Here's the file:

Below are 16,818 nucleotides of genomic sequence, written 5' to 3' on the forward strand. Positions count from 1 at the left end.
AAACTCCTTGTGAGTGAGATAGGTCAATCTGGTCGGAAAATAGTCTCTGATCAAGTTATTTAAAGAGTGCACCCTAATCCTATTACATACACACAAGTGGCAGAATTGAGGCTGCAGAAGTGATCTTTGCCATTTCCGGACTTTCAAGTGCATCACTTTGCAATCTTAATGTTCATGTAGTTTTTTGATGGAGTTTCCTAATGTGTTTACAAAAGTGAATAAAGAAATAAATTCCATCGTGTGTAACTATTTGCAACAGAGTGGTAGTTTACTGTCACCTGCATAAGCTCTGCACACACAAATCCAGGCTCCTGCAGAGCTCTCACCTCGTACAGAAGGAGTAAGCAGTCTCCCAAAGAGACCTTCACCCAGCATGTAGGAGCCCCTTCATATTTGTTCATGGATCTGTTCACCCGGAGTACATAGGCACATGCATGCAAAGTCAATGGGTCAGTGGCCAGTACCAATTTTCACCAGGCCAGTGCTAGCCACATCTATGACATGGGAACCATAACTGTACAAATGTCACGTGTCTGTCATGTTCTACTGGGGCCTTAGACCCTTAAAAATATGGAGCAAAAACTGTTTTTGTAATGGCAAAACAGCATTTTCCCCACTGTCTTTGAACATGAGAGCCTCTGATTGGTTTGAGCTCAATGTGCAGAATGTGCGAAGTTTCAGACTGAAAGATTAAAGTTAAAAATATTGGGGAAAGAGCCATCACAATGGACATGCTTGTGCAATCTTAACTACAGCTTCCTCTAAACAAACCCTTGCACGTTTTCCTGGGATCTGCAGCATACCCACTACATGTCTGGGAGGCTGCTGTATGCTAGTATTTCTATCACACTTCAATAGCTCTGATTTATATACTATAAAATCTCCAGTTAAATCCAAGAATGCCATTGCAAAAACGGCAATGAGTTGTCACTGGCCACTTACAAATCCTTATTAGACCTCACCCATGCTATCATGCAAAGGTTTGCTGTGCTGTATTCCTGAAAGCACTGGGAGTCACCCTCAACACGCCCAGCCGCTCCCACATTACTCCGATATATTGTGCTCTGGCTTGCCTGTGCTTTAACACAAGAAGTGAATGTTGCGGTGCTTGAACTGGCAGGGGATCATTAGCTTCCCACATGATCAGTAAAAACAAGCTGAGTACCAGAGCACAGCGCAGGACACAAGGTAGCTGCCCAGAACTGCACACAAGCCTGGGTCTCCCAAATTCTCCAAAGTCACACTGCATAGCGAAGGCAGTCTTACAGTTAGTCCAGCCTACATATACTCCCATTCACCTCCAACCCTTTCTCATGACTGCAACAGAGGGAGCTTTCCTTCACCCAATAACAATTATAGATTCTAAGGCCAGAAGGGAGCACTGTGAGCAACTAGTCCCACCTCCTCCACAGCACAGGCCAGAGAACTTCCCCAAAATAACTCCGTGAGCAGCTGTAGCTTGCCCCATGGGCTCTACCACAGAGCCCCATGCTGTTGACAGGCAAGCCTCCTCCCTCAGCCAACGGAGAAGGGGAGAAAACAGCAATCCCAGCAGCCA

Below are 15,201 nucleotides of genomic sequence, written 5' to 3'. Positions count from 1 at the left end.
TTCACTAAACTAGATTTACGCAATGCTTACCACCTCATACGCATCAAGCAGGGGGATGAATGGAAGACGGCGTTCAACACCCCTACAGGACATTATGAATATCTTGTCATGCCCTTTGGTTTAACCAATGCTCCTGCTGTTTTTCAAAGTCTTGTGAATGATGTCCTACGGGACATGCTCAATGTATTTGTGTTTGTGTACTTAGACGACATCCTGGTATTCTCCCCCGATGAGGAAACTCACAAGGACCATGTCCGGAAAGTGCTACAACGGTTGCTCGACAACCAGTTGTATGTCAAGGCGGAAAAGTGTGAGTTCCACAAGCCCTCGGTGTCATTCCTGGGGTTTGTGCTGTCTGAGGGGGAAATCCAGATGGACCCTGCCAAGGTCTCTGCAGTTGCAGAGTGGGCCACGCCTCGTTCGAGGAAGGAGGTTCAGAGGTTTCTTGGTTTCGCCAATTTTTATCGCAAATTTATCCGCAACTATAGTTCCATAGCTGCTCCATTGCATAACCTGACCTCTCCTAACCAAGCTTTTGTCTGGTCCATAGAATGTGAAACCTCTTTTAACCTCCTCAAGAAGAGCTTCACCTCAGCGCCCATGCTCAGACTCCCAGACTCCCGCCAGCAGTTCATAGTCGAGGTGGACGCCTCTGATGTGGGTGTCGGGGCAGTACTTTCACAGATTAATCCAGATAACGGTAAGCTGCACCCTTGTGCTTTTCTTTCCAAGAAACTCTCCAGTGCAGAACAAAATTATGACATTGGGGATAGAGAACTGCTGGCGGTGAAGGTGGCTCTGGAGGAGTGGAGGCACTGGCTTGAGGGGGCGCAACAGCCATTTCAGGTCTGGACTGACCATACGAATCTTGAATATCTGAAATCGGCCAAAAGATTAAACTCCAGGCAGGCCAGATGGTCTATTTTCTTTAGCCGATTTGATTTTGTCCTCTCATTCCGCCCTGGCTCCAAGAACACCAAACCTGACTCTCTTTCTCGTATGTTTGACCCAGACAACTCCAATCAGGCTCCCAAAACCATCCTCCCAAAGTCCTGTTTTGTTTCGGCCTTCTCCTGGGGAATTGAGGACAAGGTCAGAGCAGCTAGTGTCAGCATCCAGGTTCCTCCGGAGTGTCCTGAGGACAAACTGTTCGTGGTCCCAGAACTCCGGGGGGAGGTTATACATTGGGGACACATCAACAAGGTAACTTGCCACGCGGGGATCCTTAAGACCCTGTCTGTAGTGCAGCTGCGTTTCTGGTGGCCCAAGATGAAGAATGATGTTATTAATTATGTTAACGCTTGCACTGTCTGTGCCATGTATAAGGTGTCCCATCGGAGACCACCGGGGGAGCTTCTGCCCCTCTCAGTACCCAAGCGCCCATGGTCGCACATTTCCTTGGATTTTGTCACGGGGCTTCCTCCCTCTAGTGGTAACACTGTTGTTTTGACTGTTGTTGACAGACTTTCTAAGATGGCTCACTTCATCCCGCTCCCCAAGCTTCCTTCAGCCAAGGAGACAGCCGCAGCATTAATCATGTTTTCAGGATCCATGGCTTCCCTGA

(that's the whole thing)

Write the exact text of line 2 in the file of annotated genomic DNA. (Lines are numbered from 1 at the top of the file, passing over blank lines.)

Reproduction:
AAACTCCTTGTGAGTGAGATAGGTCAATCTGGTCGGAAAATAGTCTCTGATCAAGTTATTTAAAGAGTGCACCCTAATCCTATTACATACACACAAGTGGCAGAATTGAGGCTGCAGAAGTGATCTTTGCCATTTCCGGACTTTCAAGTGCATCACTTTGCAATCTTAATGTTCATGTAGTTTTTTGATGGAGTTTCCTAATGTGTTTACAAAAGTGAATAAAGAAATAAATTCCATCGTGTGTAACTATTTGCAACAGAGTGGTAGTTTACTGTCACCTGCATAAGCTCTGCACACACAAATCCAGGCTCCTGCAGAGCTCTCACCTCGTACAGAAGGAGTAAGCAGTCTCCCAAAGAGACCTTCACCCAGCATGTAGGAGCCCCTTCATATTTGTTCATGGATCTGTTCACCCGGAGTACATAGGCACATGCATGCAAAGTCAATGGGTCAGTGGCCAGTACCAATTTTCACCAGGCCAGTGCTAGCCACATCTATGACATGGGAACCATAACTGTACAAATGTCACGTGTCTGTCATGTTCTACTGGGGCCTTAGACCCTTAAAAATATGGAGCAAAAACTGTTTTTGTAATGGCAAAACAGCATTTTCCCCACTGTCTTTGAACATGAGAGCCTCTGATTGGTTTGAGCTCAATGTGCAGAATGTGCGAAGTTTCAGACTGAAAGATTAAAGTTAAAAATATTGGGGAAAGAGCCATCACAATGGACATGCTTGTGCAATCTTAACTACAGCTTCCTCTAAACAAACCCTTGCACGTTTTCCTGGGATCTGCAGCATACCCACTACATGTCTGGGAGGCTGCTGTATGCTAGTATTTCTATCACACTTCAATAGCTCTGATTTATATACTATAAAATCTCCAGTTAAATCCAAGAATGCCATTGCAAAAACGGCAATGAGTTGTCACTGGCCACTTACAAATCCTTATTAGACCTCACCCATGCTATCATGCAAAGGTTTGCTGTGCTGTATTCCTGAAAGCACTGGGAGTCACCCTCAACACGCCCAGCCGCTCCCACATTACTCCGATATATTGTGCTCTGGCTTGCCTGTGCTTTAACACAAGAAGTGAATGTTGCGGTGCTTGAACTGGCAGGGGATCATTAGCTTCCCACATGATCAGTAAAAACAAGCTGAGTACCAGAGCACAGCGCAGGACACAAGGTAGCTGCCCAGAACTGCACACAAGCCTGGGTCTCCCAAATTCTCCAAAGTCACACTGCATAGCGAAGGCAGTCTTACAGTTAGTCCAGCCTACATATACTCCCATTCACCTCCAACCCTTTCTCATGACTGCAACAGAGGGAGCTTTCCTTCACCCAATAACAATTATAGATTCTAAGGCCAGAAGGGAGCACTGTGAGCAACTAGTCCCACCTCCTCCACAGCACAGGCCAGAGAACTTCCCCAAAATAACTCCGTGAGCAGCTGTAGCTTGCCCCATGGGCTCTACCACAGAGCCCCATGCTGTTGACAGGCAAGCCTCCTCCCTCAGCCAACGGAGAAGGGGAGAAAACAGCAATCCCAGCAGCCA